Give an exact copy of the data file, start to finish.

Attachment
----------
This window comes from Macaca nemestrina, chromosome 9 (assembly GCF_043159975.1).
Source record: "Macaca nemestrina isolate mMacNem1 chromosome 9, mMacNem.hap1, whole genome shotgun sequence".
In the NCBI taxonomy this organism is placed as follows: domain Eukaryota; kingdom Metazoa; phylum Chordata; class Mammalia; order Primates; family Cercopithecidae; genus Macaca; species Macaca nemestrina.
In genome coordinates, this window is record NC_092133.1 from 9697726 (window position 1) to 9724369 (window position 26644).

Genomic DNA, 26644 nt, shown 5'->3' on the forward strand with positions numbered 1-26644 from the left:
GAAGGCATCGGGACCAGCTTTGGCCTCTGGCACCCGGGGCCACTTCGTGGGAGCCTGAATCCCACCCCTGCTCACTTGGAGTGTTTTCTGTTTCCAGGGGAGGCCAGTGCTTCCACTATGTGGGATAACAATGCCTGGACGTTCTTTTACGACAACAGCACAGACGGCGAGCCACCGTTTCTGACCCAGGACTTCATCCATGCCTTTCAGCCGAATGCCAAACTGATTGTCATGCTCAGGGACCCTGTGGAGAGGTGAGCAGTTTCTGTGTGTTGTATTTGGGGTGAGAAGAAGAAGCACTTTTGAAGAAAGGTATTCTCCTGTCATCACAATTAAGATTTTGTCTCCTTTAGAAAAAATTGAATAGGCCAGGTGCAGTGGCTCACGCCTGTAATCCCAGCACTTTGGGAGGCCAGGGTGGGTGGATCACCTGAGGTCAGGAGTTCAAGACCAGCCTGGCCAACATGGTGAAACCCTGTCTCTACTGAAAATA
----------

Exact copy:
This window comes from Macaca nemestrina, chromosome 9 (assembly GCF_043159975.1).
Source record: "Macaca nemestrina isolate mMacNem1 chromosome 9, mMacNem.hap1, whole genome shotgun sequence".
In the NCBI taxonomy this organism is placed as follows: domain Eukaryota; kingdom Metazoa; phylum Chordata; class Mammalia; order Primates; family Cercopithecidae; genus Macaca; species Macaca nemestrina.
In genome coordinates, this window is record NC_092133.1 from 9697726 (window position 1) to 9724369 (window position 26644).

Genomic DNA, 26644 nt, shown 5'->3' on the forward strand with positions numbered 1-26644 from the left:
GAAGGCATCGGGACCAGCTTTGGCCTCTGGCACCCGGGGCCACTTCGTGGGAGCCTGAATCCCACCCCTGCTCACTTGGAGTGTTTTCTGTTTCCAGGGGAGGCCAGTGCTTCCACTATGTGGGATAACAATGCCTGGACGTTCTTTTACGACAACAGCACAGACGGCGAGCCACCGTTTCTGACCCAGGACTTCATCCATGCCTTTCAGCCGAATGCCAAACTGATTGTCATGCTCAGGGACCCTGTGGAGAGGTGAGCAGTTTCTGTGTGTTGTATTTGGGGTGAGAAGAAGAAGCACTTTTGAAGAAAGGTATTCTCCTGTCATCACAATTAAGATTTTGTCTCCTTTAGAAAAAATTGAATAGGCCAGGTGCAGTGGCTCACGCCTGTAATCCCAGCACTTTGGGAGGCCAGGGTGGGTGGATCACCTGAGGTCAGGAGTTCAAGACCAGCCTGGCCAACATGGTGAAACCCTGTCTCTACTGAAAATA